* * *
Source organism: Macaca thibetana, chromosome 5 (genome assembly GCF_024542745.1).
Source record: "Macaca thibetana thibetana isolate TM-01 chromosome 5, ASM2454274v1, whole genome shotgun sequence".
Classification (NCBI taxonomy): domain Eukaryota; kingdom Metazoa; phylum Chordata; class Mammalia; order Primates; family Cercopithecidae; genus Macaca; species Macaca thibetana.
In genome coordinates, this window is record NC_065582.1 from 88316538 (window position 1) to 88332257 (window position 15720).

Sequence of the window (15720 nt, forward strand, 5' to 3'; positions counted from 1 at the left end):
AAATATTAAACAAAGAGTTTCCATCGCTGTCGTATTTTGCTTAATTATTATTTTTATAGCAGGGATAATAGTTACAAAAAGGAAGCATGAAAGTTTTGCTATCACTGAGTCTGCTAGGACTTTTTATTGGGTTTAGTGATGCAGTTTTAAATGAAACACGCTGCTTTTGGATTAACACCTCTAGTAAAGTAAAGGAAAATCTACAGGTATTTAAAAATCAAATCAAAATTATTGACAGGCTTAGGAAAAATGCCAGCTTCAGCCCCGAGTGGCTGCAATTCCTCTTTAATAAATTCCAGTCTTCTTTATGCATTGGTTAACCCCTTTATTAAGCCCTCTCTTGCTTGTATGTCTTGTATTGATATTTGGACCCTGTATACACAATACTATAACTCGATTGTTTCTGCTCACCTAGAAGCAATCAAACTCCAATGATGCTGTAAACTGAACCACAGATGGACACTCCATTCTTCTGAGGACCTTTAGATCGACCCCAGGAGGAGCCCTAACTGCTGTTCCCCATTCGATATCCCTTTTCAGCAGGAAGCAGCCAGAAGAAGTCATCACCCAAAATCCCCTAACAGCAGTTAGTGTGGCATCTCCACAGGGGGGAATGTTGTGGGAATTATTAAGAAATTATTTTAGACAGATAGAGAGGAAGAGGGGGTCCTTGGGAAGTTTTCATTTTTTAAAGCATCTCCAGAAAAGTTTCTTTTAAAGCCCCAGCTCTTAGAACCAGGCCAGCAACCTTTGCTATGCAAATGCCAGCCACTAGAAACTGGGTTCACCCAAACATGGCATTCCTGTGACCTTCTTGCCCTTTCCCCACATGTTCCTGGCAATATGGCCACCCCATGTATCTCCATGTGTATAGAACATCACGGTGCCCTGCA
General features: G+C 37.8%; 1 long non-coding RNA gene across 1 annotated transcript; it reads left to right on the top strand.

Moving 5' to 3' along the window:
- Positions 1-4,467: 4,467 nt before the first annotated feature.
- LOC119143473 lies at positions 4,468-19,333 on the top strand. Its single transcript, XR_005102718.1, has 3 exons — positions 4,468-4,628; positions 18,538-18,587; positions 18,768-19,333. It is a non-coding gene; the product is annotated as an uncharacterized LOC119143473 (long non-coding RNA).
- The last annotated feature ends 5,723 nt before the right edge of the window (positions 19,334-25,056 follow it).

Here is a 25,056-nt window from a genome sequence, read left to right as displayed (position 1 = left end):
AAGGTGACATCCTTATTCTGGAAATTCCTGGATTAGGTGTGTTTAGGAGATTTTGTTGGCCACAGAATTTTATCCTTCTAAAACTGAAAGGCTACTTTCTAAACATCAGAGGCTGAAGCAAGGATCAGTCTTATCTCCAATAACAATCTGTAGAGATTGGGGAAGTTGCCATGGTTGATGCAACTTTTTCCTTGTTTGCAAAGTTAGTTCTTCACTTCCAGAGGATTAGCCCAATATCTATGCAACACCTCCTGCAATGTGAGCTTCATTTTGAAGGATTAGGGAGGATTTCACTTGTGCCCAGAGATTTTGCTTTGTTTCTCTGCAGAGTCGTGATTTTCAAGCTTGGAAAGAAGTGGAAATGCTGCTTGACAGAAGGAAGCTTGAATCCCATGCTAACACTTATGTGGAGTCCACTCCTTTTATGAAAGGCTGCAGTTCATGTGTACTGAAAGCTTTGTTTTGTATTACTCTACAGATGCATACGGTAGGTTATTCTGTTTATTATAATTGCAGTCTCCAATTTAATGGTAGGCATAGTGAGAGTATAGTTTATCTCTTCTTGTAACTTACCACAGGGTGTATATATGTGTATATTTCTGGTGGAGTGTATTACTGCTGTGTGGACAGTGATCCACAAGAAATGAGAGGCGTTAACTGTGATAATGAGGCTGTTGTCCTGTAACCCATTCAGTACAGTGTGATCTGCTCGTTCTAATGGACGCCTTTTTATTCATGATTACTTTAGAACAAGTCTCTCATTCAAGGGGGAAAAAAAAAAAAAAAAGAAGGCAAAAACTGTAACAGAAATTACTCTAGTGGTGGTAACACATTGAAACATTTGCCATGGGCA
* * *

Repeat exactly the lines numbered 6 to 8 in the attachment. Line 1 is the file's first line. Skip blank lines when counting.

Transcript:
AAATATTAAACAAAGAGTTTCCATCGCTGTCGTATTTTGCTTAATTATTATTTTTATAGCAGGGATAATAGTTACAAAAAGGAAGCATGAAAGTTTTGCTATCACTGAGTCTGCTAGGACTTTTTATTGGGTTTAGTGATGCAGTTTTAAATGAAACACGCTGCTTTTGGATTAACACCTCTAGTAAAGTAAAGGAAAATCTACAGGTATTTAAAAATCAAATCAAAATTATTGACAGGCTTAGGAAAAATGCCAGCTTCAGCCCCGAGTGGCTGCAATTCCTCTTTAATAAATTCCAGTCTTCTTTATGCATTGGTTAACCCCTTTATTAAGCCCTCTCTTGCTTGTATGTCTTGTATTGATATTTGGACCCTGTATACACAATACTATAACTCGATTGTTTCTGCTCACCTAGAAGCAATCAAACTCCAATGATGCTGTAAACTGAACCACAGATGGACACTCCATTCTTCTGAGGACCTTTAGATCGACCCCAGGAGGAGCCCTAACTGCTGTTCCCCATTCGATATCCCTTTTCAGCAGGAAGCAGCCAGAAGAAGTCATCACCCAAAATCCCCTAACAGCAGTTAGTGTGGCATCTCCACAGGGGGGAATGTTGTGGGAATTATTAAGAAATTATTTTAGACAGATAGAGAGGAAGAGGGGGTCCTTGGGAAGTTTTCATTTTTTAAAGCATCTCCAGAAAAGTTTCTTTTAAAGCCCCAGCTCTTAGAACCAGGCCAGCAACCTTTGCTATGCAAATGCCAGCCACTAGAAACTGGGTTCACCCAAACATGGCATTCCTGTGACCTTCTTGCCCTTTCCCCACATGTTCCTGGCAATATGGCCACCCCATGTATCTCCATGTGTATAGAACATCACGGTGCCCTGCA
General features: G+C 37.8%; 1 long non-coding RNA gene across 1 annotated transcript; it reads left to right on the top strand.

Moving 5' to 3' along the window: